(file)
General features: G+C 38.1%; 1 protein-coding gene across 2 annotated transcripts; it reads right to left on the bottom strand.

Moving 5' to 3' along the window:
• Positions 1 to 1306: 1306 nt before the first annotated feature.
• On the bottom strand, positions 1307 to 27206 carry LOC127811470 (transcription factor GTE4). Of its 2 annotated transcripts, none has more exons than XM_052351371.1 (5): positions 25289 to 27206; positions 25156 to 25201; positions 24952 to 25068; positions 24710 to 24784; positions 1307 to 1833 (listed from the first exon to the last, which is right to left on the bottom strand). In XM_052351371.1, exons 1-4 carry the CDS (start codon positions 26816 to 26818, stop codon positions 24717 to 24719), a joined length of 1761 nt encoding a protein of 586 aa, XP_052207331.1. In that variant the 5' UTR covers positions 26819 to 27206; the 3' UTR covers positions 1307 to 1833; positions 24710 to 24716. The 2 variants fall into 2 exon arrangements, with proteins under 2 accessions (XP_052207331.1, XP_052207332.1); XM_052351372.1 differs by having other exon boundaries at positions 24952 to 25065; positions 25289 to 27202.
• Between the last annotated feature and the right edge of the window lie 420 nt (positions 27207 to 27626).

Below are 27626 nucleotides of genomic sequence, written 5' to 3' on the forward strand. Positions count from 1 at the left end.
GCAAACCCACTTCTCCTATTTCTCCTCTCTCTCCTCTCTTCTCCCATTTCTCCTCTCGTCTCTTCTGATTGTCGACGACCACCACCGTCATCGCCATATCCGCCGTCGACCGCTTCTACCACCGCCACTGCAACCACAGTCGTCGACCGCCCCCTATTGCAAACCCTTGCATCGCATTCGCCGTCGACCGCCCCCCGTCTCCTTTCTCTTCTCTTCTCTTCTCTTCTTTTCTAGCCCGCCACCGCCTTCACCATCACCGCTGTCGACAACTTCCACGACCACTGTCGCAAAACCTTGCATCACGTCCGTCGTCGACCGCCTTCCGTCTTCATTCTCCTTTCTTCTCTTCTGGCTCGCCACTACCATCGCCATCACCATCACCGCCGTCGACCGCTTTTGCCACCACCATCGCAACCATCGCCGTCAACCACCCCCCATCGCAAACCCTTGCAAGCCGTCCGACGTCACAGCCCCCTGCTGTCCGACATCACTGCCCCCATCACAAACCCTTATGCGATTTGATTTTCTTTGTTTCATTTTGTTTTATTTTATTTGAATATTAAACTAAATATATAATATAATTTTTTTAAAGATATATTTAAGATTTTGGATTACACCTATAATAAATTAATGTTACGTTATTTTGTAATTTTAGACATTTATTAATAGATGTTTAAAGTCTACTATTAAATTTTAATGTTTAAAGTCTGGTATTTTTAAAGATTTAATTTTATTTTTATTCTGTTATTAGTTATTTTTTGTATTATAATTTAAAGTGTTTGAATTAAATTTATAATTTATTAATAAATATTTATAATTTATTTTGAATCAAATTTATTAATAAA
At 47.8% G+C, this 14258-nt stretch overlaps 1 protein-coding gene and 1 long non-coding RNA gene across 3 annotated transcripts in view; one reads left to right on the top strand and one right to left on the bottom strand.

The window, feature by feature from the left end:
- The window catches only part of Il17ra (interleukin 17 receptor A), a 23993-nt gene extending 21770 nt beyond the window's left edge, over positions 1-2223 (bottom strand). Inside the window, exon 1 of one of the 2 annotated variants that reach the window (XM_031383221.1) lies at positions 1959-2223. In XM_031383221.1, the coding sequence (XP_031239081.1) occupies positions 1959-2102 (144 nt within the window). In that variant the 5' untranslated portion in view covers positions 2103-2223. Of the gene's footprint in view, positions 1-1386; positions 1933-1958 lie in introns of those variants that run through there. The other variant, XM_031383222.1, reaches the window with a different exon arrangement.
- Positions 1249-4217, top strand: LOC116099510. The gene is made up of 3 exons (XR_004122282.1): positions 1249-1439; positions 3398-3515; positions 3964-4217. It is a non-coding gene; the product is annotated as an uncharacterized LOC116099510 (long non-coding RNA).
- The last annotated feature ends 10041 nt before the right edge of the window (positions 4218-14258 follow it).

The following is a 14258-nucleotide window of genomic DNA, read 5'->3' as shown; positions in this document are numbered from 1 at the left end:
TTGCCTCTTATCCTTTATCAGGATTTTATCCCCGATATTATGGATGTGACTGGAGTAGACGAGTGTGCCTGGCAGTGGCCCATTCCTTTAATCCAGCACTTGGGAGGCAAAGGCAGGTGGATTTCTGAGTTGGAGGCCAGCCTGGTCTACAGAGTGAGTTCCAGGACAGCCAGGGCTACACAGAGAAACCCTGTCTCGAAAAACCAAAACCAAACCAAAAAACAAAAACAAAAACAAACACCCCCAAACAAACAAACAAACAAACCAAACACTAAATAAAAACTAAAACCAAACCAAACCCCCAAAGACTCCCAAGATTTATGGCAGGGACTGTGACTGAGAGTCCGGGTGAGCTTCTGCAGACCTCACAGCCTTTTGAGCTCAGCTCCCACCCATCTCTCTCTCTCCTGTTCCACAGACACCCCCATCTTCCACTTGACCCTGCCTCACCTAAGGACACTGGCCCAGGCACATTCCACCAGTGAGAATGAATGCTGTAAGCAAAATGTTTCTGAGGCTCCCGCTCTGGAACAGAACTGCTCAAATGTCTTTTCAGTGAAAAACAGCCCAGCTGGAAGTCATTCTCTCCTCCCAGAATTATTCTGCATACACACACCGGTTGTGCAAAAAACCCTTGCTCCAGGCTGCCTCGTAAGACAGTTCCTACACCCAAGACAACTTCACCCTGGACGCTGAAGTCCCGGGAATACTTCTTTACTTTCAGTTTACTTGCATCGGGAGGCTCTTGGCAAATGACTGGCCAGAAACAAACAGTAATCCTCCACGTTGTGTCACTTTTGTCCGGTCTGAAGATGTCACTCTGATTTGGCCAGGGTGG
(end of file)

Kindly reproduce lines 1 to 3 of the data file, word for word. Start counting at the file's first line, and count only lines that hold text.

General features: G+C 38.1%; 1 protein-coding gene across 2 annotated transcripts; it reads right to left on the bottom strand.

Moving 5' to 3' along the window:
• Positions 1 to 1306: 1306 nt before the first annotated feature.